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Growing and Using the Herb Salad Burnet


Salad Brunet Leaves

The leaves of salad burnet look like they've been pinked.

Photo: © Marie Iannotti


Salad burnet is a member of the rose (Rosaceae) family. The plant is an attractive perennial grown for both its edible leaves and its medicinal properties. Medicinally, it was once used against the Plague and to control hemorrhaging, but today it is mostly know, medicinally, for its astringent properties.

As an herb, salad burnet offers a clean, cucumber-like flavor. It's an easy growing plant that appears early in the season and holds up well in heat.

Note: Medicinal uses are not intended as a substitute for professional medical advice. Please see your doctor, if you have a health problem.


Salad burnett is a perennial that spreads by rhizomes. It forms a clump and stays pretty well contained and controlled, growing in a loose rosette. Salad burnet will self-seed in your garden, but it is usually easy enough to pull out the unwanted seedlings.
  • Leaves: Rounded, with toothed edges. 4 - 12 pairs of leaves per leaflet.

  • Flowers: Small, dense, purple flowers form on spikes

Latin Name:

Sanguisorba minor (syn. Poterium sanguisorba

Common Name:

Burnet, Salad Burnet, Small Burnet, Garden Burnet

Hardness Zones:

USDA Hardiness Zones 4 - 8


Full sun to Partial shade.

Mature Height:

12 - 18" (h) x 12 - 24" (w)

Bloom Period/Days to Harvest

70 - 100 days to maturity. However, young, tender leaves have the best flavor. You can start harvesting when they reach about 4" tall. The plants can bloom any time from spring to fall, and may not flower at all, if you keep cutting them back.

Suggested Varieties:

I haven't found any named cultivars of salad burnet, but Sanguisorba minor does have a larger cousin, Sanguisorba officinalis, known as Greater Burnet or Official Burnet, that has a similar flavor, with round, red flowers.

Harvesting Salad Burnet:

Harvest leaves as you need them. The young, tender leaves have the best flavor. Harvesting outer leaves of established plants will encourage new growth. Strip the leaves and discard the tough stems. The flavor of Salad Burnet does not hold up well when the leaves are dried, but you can freeze leaves and use them in hot dishes.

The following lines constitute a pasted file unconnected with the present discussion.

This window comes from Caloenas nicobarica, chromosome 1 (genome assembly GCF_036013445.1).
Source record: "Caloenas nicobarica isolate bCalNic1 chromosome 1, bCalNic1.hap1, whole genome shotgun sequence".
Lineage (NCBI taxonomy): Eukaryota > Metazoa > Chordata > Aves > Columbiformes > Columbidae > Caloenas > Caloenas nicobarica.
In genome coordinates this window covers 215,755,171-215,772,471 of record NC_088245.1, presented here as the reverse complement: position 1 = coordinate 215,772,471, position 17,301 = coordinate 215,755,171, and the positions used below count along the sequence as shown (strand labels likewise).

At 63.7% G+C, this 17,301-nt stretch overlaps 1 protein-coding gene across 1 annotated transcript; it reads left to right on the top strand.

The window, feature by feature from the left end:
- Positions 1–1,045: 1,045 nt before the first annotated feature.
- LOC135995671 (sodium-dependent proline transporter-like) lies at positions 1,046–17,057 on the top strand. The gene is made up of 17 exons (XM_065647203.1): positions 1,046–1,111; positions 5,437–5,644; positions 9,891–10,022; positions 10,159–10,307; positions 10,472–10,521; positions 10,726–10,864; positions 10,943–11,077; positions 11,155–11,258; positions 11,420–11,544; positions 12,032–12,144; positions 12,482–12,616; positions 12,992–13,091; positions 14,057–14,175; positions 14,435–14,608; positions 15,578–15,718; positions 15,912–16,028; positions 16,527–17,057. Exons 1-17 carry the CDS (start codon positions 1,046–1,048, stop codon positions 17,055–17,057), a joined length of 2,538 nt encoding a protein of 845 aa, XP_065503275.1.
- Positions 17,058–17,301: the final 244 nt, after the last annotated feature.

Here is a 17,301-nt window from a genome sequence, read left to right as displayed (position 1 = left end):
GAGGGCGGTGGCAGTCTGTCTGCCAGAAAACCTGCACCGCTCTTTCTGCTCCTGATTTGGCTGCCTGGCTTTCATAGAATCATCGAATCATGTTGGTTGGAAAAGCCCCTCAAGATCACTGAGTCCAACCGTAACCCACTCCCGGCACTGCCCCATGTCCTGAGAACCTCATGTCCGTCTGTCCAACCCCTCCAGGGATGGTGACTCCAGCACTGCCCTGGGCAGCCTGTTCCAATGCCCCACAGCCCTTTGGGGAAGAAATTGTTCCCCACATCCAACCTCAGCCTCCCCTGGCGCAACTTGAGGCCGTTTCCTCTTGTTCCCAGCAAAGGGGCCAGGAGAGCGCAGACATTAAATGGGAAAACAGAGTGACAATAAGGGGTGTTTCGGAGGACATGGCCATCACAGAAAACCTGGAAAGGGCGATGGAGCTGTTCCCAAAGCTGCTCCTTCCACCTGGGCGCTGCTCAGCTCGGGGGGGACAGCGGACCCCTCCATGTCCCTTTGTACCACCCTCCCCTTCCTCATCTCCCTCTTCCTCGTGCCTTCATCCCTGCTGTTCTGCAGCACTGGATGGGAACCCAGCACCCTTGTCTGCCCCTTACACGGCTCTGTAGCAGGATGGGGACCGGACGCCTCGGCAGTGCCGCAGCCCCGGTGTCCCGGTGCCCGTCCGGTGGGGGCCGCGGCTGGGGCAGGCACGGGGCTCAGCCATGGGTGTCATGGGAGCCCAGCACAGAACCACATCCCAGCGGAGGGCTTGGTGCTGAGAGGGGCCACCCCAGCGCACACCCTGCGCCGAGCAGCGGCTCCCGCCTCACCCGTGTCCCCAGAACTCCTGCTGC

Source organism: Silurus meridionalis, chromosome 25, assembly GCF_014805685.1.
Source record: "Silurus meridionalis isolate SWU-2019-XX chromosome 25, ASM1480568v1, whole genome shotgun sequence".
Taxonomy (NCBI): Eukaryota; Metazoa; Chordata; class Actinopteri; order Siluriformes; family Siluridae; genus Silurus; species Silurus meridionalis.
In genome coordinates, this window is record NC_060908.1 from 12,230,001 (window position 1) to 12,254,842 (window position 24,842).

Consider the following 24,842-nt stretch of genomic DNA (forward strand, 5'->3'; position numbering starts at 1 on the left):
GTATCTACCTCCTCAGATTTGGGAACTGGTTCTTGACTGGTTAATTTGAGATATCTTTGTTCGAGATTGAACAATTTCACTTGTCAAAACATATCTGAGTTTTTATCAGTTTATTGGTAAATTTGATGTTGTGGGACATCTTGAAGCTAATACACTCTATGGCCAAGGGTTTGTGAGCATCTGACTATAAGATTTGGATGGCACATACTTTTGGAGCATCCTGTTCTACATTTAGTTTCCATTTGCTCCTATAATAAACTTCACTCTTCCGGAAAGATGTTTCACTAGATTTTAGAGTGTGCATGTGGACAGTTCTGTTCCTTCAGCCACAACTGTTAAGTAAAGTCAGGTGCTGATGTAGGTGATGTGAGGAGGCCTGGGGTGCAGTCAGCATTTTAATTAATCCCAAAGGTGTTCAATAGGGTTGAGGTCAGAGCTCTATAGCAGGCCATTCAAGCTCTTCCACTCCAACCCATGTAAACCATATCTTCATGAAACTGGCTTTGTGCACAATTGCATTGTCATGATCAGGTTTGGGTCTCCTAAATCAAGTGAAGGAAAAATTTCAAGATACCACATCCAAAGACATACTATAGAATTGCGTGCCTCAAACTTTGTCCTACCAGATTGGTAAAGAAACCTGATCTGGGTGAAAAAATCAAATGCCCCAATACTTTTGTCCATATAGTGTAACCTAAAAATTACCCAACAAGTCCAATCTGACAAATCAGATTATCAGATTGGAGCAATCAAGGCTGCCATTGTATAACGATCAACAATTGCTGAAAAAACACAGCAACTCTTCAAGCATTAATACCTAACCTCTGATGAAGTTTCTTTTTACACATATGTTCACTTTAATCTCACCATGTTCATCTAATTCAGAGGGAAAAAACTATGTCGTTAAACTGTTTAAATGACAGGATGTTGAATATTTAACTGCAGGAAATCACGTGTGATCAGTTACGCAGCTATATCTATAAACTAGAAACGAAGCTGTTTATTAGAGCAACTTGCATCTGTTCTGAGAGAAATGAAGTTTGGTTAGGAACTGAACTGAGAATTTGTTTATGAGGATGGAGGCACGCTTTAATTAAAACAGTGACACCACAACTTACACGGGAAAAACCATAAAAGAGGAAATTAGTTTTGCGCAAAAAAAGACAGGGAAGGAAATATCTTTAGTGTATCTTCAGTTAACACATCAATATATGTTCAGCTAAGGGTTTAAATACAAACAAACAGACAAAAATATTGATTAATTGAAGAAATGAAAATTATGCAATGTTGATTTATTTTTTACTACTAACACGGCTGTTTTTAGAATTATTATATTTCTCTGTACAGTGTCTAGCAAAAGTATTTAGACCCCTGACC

Using Salad Burnet:

Use whenever you want to add a cool, cucumber flavor. Leaves can be tossed into salads or used on sandwiches. They make a nice addition to cold drinks, like lemonade and wine spritzers. Use salad burnet to flavor dips and vinegars. Toss leaves into soups, eggs and other hot dishes at the last minute.

Growing Tips:

Soil: Salad burnet is forgiving about poor soil, but it grows best in moderately moist conditions.

Planting: You can start seeds indoors, about 4 weeks before your last frost date, but seed does well when direct seeded in the garden, 2 weeks before the last frost. Cover lightly, with 1/8" soil and keep moist, until it germinates.

Transplant indoors seedlings, after all danger of frost. You can thin direct sown plants to 1 foot apart, using the thinnings in salads.

First year plants will grow to about 8 - 10" tall. Subsequent years will produce larger plants that flower.

Salad burnet can also be divided, in spring or fall, to make new plants.


Pinching and using your salad burnet are the main maintenance chores. Plants left to mature will have tougher, somewhat leaves.

Regular water, at least 1" per week, will help keep the plants cool and productive, into the summer.

Removing the flowers and flower stalks will encourage more leaves and will cut down on self-seeding.

Containers and Inter-Planting

Salad burnet is a nice choice for containers and for planting between other plants. Since it is hardy to USDA Zone 4, it should over winter in containers down to USDA Zone 6. With protection, it may survive colder climates.

Delicate salad burnet works better as an edger, than in the border. Be sure to keep the self-seeders in check.

Pests & Problems:

Few problems plague salad burnet. It can be prone to leaf spot disease, in wet or damp weather. Provide good air circulation and remove affected leaves.

Sources, outside of my garden:

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